Thanks all. I figured it would be, but if there’s threadIdx x,y,z and blockIdx x and y (or is it blockIdx that can have three dimensions?), that’s 5 integers using 4 bytes each = 20 bytes total. Or are they maybe packed since you don’t need all 2^32 values of thread/block indexing?

I disagree - it’s always good to know your options and interesting ways to accomplish something. I think that your warnings are warranted though. But don’t hold back on the cool ways to do something. Spread creativity. You never know when you may need it, or draw on a solution to come up with an innovative way to accomplish something else.

Thanks all. I figured it would be, but if there’s threadIdx x,y,z and blockIdx x and y (or is it blockIdx that can have three dimensions?), that’s 5 integers using 4 bytes each = 20 bytes total. Or are they maybe packed since you don’t need all 2^32 values of thread/block indexing?

I disagree - it’s always good to know your options and interesting ways to accomplish something. I think that your warnings are warranted though. But don’t hold back on the cool ways to do something. Spread creativity. You never know when you may need it, or draw on a solution to come up with an innovative way to accomplish something else.

The integers are saved as shorts, and the remaining 6 bytes are filled with a few other things I’m too lazy to look up.

I forgot to mention that 50% occupancy is not that bad at all. It’s definitely not worth using such tricks just to get to 100%.
As an exercise, you might try overwriting the vars to get to 100% and (if it does not crash and gives the correct result) you will probably find that the kernel does not run faster at all.

The integers are saved as shorts, and the remaining 6 bytes are filled with a few other things I’m too lazy to look up.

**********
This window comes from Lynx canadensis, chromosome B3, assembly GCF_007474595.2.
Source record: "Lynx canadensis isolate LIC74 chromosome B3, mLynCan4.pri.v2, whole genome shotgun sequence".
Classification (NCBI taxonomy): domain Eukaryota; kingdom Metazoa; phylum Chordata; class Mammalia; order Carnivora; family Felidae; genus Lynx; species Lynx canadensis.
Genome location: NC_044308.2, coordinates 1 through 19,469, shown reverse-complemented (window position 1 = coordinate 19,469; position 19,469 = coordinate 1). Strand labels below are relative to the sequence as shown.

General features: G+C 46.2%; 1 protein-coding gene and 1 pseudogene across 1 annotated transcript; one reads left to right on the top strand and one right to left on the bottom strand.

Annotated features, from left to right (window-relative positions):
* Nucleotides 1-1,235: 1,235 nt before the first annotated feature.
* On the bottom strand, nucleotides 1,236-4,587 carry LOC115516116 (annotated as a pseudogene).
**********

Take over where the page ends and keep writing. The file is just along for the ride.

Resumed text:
I forgot to mention that 50% occupancy is not that bad at all. It’s definitely not worth using such tricks just to get to 100%.
As an exercise, you might try overwriting the vars to get to 100% and (if it does not crash and gives the correct result) you will probably find that the kernel does not run faster at all.

threadIdx doesn’t go into shared memory because it has a different value for every thread in the block. It’s stored in one of the registers when the thread starts. blockDim, however, is universal and has three dimensions. Additionally, gridDim is also universal and has two, along with blockIdx. The layout is given in another forum post:

http://forums.nvidia.com/index.php?showtopic=97534&view=findpost&p=544086

Sure, but we just want to avoid surprising people as well, especially if they are not sure what is supported. This trick requires that you not access these parameters (or save them to registers before blowing them away) and will instantly segfault on newer GPUs. Caveat emptor. :)

threadIdx doesn’t go into shared memory because it has a different value for every thread in the block. It’s stored in one of the registers when the thread starts. blockDim, however, is universal and has three dimensions. Additionally, gridDim is also universal and has two, along with blockIdx. The layout is given in another forum post:

http://forums.nvidia.com/index.php?showtopic=97534&view=findpost&p=544086

Sure, but we just want to avoid surprising people as well, especially if they are not sure what is supported. This trick requires that you not access these parameters (or save them to registers before blowing them away) and will instantly segfault on newer GPUs. Caveat emptor. :)